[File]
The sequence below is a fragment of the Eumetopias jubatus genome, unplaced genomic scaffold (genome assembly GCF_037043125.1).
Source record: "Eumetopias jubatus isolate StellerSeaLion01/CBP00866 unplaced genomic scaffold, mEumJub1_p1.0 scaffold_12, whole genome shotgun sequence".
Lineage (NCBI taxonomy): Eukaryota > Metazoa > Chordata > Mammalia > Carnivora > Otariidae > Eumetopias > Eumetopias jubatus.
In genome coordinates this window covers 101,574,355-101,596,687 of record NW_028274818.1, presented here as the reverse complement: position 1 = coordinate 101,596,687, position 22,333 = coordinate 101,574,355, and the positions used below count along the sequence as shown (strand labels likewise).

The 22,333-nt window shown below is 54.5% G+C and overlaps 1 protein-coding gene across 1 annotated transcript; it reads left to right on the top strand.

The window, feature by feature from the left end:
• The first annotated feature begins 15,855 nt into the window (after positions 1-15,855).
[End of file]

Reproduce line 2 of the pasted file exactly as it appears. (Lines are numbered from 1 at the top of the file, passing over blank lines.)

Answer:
Source record: "Eumetopias jubatus isolate StellerSeaLion01/CBP00866 unplaced genomic scaffold, mEumJub1_p1.0 scaffold_12, whole genome shotgun sequence".